9. Take your receipt with you. The time your parking expires is printed right on the receipt.

Uncapping of Commercial Real Estate Assessments

Most are aware that the taxable value assessment of a commercial property is uncapped on its sale, but it can also uncap in the event of certain other transfers which do not involve the sale of property and the recording of a deed.

By way of background, Michigan real property taxable value assessments are “capped” and can only increase year-to-year at the lesser of 5% or the rate of inflation. Section 211.27a(6) of the General Property Tax Act defines “transfer of ownership” generally as the conveyance of title to or a present interest in property, the value which is substantially equal to the value of the fee interest. Section 211.27a(6) provides a variety of examples of what constitutes a transfer of ownership for taxable value uncapping purposes.

Many are unaware that the sale or transfer of an ownership interest in an entity which owns real property is a transfer of ownership of the entity’s real estate for tax purposes if the ownership interest sold or transferred is more than 50% of the total ownership interest in the entity. In other words, if you sell or transfer more than half of the ownership interest in an entity owning real property, you have created a “transfer of ownership” of the entity’s real property for real estate tax purposes. This provision is applicable to stock in a corporation, membership interests in a limited liability company and percentage ownership in a partnership. Such a sale or transfer will result in the “uncapping” of the property tax assessment of all real property owned by the entity. By way of example, suppose John Doe owns a majority of the ownership interest in Universal Widget and transfers it as a gift to his son, Peter Doe. The transfer will result in the uncapping of the property tax assessment on all real property owned by Universal Widget. If the transfer occurs in increments over time, the lifting of the taxable value cap occurs at the point John Doe no longer owns the majority interest in Universal Widget.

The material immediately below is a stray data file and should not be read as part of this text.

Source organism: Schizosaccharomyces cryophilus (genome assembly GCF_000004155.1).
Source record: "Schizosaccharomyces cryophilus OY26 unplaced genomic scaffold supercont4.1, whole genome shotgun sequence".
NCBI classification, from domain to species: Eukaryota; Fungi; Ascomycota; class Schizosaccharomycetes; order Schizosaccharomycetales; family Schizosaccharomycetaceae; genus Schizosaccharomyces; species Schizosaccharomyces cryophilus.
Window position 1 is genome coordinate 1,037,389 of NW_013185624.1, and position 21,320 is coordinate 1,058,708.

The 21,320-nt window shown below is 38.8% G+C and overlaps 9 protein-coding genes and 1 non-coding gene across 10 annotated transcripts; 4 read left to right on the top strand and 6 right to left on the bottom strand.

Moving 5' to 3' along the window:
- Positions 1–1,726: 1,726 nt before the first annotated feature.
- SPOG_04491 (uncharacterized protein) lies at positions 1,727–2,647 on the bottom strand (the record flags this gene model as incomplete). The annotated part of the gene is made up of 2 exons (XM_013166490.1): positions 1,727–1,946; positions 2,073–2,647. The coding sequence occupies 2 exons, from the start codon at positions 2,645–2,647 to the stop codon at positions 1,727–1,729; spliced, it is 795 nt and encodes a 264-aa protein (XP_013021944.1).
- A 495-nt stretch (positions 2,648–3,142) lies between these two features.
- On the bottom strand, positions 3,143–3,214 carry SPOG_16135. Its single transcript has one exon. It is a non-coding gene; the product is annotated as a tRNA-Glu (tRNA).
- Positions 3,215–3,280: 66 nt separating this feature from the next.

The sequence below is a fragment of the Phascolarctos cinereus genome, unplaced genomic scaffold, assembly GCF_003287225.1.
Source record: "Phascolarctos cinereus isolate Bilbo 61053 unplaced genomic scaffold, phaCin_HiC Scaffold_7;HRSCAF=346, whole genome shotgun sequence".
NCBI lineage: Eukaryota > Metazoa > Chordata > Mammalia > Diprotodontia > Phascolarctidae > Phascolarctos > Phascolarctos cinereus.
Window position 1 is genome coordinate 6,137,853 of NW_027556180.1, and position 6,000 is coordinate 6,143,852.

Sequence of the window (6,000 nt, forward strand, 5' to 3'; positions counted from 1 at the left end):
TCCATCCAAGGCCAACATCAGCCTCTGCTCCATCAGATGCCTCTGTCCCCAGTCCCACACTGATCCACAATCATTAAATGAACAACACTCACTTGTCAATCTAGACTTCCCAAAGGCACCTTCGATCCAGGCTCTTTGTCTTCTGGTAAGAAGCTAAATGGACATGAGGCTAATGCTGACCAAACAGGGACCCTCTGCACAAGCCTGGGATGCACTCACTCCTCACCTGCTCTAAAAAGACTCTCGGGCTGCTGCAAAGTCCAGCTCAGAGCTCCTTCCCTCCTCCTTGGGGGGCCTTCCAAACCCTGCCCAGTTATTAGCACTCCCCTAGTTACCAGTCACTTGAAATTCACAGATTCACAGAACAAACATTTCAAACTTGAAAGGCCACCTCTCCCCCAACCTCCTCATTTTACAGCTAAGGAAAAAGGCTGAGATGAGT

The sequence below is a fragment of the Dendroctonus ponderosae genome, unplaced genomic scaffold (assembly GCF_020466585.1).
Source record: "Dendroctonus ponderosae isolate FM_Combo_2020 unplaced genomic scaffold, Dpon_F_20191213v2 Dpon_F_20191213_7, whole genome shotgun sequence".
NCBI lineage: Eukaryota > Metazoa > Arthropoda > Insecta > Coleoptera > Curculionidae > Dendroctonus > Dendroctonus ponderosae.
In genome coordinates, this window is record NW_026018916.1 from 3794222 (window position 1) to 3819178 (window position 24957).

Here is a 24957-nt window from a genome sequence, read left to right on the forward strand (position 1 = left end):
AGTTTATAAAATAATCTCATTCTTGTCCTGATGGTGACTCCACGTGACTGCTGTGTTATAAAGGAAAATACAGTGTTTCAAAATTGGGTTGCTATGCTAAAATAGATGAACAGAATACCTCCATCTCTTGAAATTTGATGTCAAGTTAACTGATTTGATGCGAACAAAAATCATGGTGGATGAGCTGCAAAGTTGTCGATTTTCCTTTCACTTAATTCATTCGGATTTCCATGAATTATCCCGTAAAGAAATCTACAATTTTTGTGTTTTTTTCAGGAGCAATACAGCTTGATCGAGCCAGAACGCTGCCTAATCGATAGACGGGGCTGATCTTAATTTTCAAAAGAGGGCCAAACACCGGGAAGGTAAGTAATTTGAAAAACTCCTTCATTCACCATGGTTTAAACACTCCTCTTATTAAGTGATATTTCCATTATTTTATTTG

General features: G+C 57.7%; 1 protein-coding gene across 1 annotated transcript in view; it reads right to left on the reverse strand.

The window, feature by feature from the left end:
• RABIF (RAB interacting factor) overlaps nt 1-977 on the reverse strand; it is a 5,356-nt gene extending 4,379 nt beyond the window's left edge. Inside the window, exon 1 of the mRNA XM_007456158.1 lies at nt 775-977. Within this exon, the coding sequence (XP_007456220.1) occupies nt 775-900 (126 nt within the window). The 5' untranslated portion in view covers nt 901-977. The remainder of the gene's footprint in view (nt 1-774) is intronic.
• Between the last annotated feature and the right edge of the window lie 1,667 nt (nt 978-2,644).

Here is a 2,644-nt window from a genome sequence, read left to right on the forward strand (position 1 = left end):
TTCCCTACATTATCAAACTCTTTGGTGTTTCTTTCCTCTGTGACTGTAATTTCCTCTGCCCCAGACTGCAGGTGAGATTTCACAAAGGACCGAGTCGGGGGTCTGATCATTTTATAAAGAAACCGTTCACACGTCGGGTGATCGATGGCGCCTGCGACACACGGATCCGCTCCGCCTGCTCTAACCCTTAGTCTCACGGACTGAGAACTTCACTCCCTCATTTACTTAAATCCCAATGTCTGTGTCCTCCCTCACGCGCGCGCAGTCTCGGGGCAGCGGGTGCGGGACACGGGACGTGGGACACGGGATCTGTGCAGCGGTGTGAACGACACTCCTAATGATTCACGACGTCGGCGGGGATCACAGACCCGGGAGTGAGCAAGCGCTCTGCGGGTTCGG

When a majority ownership interest in an entity has been sold or transferred, a Real Estate Property Transfer Affidavit must be filed with the local assessor. Section 10 of the Affidavit states “Type of Transfer: Transfers include, but are not limited to, deeds, land contracts, transfers involving trusts or wills, certain long-term leases and business interest.” Failure to timely file the Affidavit permits the assessor to go back and increase prior tax assessments (after the transfer took place) to adjust the property tax assessment, possibly resulting in (i) an increased assessment resulting in increased property taxes, (ii) interest on the difference on the tax that was paid and the tax that should have been paid and (iii) penalties.